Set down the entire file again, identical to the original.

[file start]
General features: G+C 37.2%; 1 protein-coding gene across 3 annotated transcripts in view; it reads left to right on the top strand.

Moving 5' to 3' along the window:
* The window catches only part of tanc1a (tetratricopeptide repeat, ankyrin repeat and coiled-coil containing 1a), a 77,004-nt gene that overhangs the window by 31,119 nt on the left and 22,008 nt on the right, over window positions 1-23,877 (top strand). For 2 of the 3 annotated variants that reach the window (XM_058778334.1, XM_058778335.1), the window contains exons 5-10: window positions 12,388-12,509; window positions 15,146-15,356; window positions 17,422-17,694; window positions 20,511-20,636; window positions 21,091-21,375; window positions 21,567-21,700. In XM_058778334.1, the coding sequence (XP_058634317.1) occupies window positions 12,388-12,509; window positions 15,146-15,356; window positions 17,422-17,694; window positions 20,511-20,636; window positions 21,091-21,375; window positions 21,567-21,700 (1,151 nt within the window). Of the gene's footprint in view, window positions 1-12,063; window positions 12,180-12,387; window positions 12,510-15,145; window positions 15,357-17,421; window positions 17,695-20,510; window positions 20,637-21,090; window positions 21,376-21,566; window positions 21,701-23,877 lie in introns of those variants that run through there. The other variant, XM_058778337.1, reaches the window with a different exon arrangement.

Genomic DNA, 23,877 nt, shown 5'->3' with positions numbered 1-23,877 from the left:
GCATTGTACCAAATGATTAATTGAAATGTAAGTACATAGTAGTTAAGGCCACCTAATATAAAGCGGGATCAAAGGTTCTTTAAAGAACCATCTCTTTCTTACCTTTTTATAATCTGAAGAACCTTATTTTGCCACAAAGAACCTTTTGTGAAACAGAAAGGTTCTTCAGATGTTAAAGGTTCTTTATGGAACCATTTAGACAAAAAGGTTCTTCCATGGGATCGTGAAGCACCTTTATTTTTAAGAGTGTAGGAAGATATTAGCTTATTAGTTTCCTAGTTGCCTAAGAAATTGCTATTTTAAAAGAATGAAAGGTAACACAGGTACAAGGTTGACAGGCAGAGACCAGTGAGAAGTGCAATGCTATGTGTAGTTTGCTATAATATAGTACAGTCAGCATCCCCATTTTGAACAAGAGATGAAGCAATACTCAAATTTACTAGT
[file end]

General features: G+C 37.2%; 1 protein-coding gene across 3 annotated transcripts in view; it reads left to right on the top strand.

Moving 5' to 3' along the window:
* The window catches only part of tanc1a (tetratricopeptide repeat, ankyrin repeat and coiled-coil containing 1a), a 77,004-nt gene that overhangs the window by 31,119 nt on the left and 22,008 nt on the right, over window positions 1-23,877 (top strand). For 2 of the 3 annotated variants that reach the window (XM_058778334.1, XM_058778335.1), the window contains exons 5-10: window positions 12,388-12,509; window positions 15,146-15,356; window positions 17,422-17,694; window positions 20,511-20,636; window positions 21,091-21,375; window positions 21,567-21,700. In XM_058778334.1, the coding sequence (XP_058634317.1) occupies window positions 12,388-12,509; window positions 15,146-15,356; window positions 17,422-17,694; window positions 20,511-20,636; window positions 21,091-21,375; window positions 21,567-21,700 (1,151 nt within the window). Of the gene's footprint in view, window positions 1-12,063; window positions 12,180-12,387; window positions 12,510-15,145; window positions 15,357-17,421; window positions 17,695-20,510; window positions 20,637-21,090; window positions 21,376-21,566; window positions 21,701-23,877 lie in introns of those variants that run through there. The other variant, XM_058778337.1, reaches the window with a different exon arrangement.

Genomic DNA, 23,877 nt, shown 5'->3' with positions numbered 1-23,877 from the left:
GCATTGTACCAAATGATTAATTGAAATGTAAGTACATAGTAGTTAAGGCCACCTAATATAAAGCGGGATCAAAGGTTCTTTAAAGAACCATCTCTTTCTTACCTTTTTATAATCTGAAGAACCTTATTTTGCCACAAAGAACCTTTTGTGAAACAGAAAGGTTCTTCAGATGTTAAAGGTTCTTTATGGAACCATTTAGACAAAAAGGTTCTTCCATGGGATCGTGAAGCACCTTTATTTTTAAGAGTGTAGGAAGATATTAGCTTATTAGTTTCCTAGTTGCCTAAGAAATTGCTATTTTAAAAGAATGAAAGGTAACACAGGTACAAGGTTGACAGGCAGAGACCAGTGAGAAGTGCAATGCTATGTGTAGTTTGCTATAATATAGTACAGTCAGCATCCCCATTTTGAACAAGAGATGAAGCAATACTCAAATTTACTAGT